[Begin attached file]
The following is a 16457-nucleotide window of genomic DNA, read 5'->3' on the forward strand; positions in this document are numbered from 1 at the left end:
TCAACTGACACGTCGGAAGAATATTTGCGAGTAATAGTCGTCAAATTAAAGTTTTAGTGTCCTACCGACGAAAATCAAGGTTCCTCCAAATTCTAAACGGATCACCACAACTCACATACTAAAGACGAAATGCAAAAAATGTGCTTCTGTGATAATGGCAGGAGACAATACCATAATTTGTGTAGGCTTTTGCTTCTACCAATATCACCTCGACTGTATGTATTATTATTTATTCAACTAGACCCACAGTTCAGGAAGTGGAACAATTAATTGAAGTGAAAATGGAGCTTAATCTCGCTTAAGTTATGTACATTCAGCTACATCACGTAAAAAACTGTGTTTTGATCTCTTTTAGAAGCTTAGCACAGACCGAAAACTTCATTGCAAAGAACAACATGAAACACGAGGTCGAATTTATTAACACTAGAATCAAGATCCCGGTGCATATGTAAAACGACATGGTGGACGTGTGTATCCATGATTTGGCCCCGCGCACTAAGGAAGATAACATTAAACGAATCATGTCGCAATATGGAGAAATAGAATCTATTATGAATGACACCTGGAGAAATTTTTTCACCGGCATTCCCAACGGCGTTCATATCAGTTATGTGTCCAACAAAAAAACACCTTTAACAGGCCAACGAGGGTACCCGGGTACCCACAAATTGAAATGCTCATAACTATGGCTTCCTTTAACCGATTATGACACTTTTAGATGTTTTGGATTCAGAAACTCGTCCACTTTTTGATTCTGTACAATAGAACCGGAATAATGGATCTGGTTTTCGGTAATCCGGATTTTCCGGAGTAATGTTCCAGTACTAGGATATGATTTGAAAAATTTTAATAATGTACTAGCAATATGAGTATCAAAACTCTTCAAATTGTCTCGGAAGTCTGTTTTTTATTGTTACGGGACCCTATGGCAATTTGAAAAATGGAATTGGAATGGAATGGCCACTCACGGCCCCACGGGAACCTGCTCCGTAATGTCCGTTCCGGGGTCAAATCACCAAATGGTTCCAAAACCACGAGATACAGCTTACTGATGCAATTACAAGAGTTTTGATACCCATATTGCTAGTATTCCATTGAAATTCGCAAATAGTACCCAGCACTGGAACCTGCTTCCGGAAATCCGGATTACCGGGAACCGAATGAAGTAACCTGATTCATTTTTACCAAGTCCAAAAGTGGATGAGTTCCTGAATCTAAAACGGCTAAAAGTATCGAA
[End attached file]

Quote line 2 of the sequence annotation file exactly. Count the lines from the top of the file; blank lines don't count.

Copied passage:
TCAACTGACACGTCGGAAGAATATTTGCGAGTAATAGTCGTCAAATTAAAGTTTTAGTGTCCTACCGACGAAAATCAAGGTTCCTCCAAATTCTAAACGGATCACCACAACTCACATACTAAAGACGAAATGCAAAAAATGTGCTTCTGTGATAATGGCAGGAGACAATACCATAATTTGTGTAGGCTTTTGCTTCTACCAATATCACCTCGACTGTATGTATTATTATTTATTCAACTAGACCCACAGTTCAGGAAGTGGAACAATTAATTGAAGTGAAAATGGAGCTTAATCTCGCTTAAGTTATGTACATTCAGCTACATCACGTAAAAAACTGTGTTTTGATCTCTTTTAGAAGCTTAGCACAGACCGAAAACTTCATTGCAAAGAACAACATGAAACACGAGGTCGAATTTATTAACACTAGAATCAAGATCCCGGTGCATATGTAAAACGACATGGTGGACGTGTGTATCCATGATTTGGCCCCGCGCACTAAGGAAGATAACATTAAACGAATCATGTCGCAATATGGAGAAATAGAATCTATTATGAATGACACCTGGAGAAATTTTTTCACCGGCATTCCCAACGGCGTTCATATCAGTTATGTGTCCAACAAAAAAACACCTTTAACAGGCCAACGAGGGTACCCGGGTACCCACAAATTGAAATGCTCATAACTATGGCTTCCTTTAACCGATTATGACACTTTTAGATGTTTTGGATTCAGAAACTCGTCCACTTTTTGATTCTGTACAATAGAACCGGAATAATGGATCTGGTTTTCGGTAATCCGGATTTTCCGGAGTAATGTTCCAGTACTAGGATATGATTTGAAAAATTTTAATAATGTACTAGCAATATGAGTATCAAAACTCTTCAAATTGTCTCGGAAGTCTGTTTTTTATTGTTACGGGACCCTATGGCAATTTGAAAAATGGAATTGGAATGGAATGGCCACTCACGGCCCCACGGGAACCTGCTCCGTAATGTCCGTTCCGGGGTCAAATCACCAAATGGTTCCAAAACCACGAGATACAGCTTACTGATGCAATTACAAGAGTTTTGATACCCATATTGCTAGTATTCCATTGAAATTCGCAAATAGTACCCAGCACTGGAACCTGCTTCCGGAAATCCGGATTACCGGGAACCGAATGAAGTAACCTGATTCATTTTTACCAAGTCCAAAAGTGGATGAGTTCCTGAATCTAAAACGGCTAAAAGTATCGAA